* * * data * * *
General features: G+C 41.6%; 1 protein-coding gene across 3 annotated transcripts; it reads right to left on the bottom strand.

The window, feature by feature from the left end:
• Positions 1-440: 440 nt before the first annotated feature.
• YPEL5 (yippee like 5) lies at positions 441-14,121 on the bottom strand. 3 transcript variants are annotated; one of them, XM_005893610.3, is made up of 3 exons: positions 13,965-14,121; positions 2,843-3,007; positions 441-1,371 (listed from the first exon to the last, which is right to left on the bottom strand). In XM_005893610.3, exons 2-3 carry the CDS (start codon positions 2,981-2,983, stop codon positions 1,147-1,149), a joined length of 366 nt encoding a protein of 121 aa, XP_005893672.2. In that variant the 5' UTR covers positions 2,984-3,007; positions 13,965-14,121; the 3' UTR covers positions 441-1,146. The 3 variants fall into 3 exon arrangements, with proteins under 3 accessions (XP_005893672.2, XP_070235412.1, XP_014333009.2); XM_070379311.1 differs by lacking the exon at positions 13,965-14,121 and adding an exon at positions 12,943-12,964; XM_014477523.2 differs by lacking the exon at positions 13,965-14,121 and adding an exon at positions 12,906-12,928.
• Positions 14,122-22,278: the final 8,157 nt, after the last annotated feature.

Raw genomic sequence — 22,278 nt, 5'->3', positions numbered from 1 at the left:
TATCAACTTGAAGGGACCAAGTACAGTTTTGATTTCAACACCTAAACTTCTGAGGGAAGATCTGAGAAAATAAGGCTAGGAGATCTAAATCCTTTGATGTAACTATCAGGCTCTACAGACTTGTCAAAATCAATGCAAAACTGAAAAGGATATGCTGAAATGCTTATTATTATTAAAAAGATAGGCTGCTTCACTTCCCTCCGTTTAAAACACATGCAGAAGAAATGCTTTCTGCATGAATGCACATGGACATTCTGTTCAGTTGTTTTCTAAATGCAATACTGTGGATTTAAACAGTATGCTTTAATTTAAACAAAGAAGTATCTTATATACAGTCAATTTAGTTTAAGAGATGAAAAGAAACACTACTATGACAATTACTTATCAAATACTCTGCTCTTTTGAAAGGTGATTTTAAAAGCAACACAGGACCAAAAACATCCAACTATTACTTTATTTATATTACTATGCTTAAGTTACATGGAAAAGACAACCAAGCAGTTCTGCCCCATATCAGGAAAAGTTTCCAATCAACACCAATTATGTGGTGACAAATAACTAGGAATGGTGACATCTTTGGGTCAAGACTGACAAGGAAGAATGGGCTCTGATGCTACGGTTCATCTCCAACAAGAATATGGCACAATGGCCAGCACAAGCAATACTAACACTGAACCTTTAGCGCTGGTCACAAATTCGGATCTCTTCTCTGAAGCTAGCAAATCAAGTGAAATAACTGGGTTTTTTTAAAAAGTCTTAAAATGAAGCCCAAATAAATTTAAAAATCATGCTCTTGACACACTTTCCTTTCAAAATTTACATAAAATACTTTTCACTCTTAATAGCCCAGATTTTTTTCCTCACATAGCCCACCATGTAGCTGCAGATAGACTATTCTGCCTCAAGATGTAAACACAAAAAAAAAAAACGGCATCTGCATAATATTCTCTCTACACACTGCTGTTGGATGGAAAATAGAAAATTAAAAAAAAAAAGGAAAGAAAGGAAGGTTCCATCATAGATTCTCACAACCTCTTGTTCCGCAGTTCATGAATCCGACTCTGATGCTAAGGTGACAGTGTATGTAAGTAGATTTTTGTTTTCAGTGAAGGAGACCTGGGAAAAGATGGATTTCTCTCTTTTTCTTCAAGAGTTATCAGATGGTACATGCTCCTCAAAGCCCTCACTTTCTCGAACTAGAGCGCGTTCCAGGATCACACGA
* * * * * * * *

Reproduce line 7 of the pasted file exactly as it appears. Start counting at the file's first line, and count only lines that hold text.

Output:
TATCAACTTGAAGGGACCAAGTACAGTTTTGATTTCAACACCTAAACTTCTGAGGGAAGATCTGAGAAAATAAGGCTAGGAGATCTAAATCCTTTGATGTAACTATCAGGCTCTACAGACTTGTCAAAATCAATGCAAAACTGAAAAGGATATGCTGAAATGCTTATTATTATTAAAAAGATAGGCTGCTTCACTTCCCTCCGTTTAAAACACATGCAGAAGAAATGCTTTCTGCATGAATGCACATGGACATTCTGTTCAGTTGTTTTCTAAATGCAATACTGTGGATTTAAACAGTATGCTTTAATTTAAACAAAGAAGTATCTTATATACAGTCAATTTAGTTTAAGAGATGAAAAGAAACACTACTATGACAATTACTTATCAAATACTCTGCTCTTTTGAAAGGTGATTTTAAAAGCAACACAGGACCAAAAACATCCAACTATTACTTTATTTATATTACTATGCTTAAGTTACATGGAAAAGACAACCAAGCAGTTCTGCCCCATATCAGGAAAAGTTTCCAATCAACACCAATTATGTGGTGACAAATAACTAGGAATGGTGACATCTTTGGGTCAAGACTGACAAGGAAGAATGGGCTCTGATGCTACGGTTCATCTCCAACAAGAATATGGCACAATGGCCAGCACAAGCAATACTAACACTGAACCTTTAGCGCTGGTCACAAATTCGGATCTCTTCTCTGAAGCTAGCAAATCAAGTGAAATAACTGGGTTTTTTTAAAAAGTCTTAAAATGAAGCCCAAATAAATTTAAAAATCATGCTCTTGACACACTTTCCTTTCAAAATTTACATAAAATACTTTTCACTCTTAATAGCCCAGATTTTTTTCCTCACATAGCCCACCATGTAGCTGCAGATAGACTATTCTGCCTCAAGATGTAAACACAAAAAAAAAAAACGGCATCTGCATAATATTCTCTCTACACACTGCTGTTGGATGGAAAATAGAAAATTAAAAAAAAAAAGGAAAGAAAGGAAGGTTCCATCATAGATTCTCACAACCTCTTGTTCCGCAGTTCATGAATCCGACTCTGATGCTAAGGTGACAGTGTATGTAAGTAGATTTTTGTTTTCAGTGAAGGAGACCTGGGAAAAGATGGATTTCTCTCTTTTTCTTCAAGAGTTATCAGATGGTACATGCTCCTCAAAGCCCTCACTTTCTCGAACTAGAGCGCGTTCCAGGATCACACGA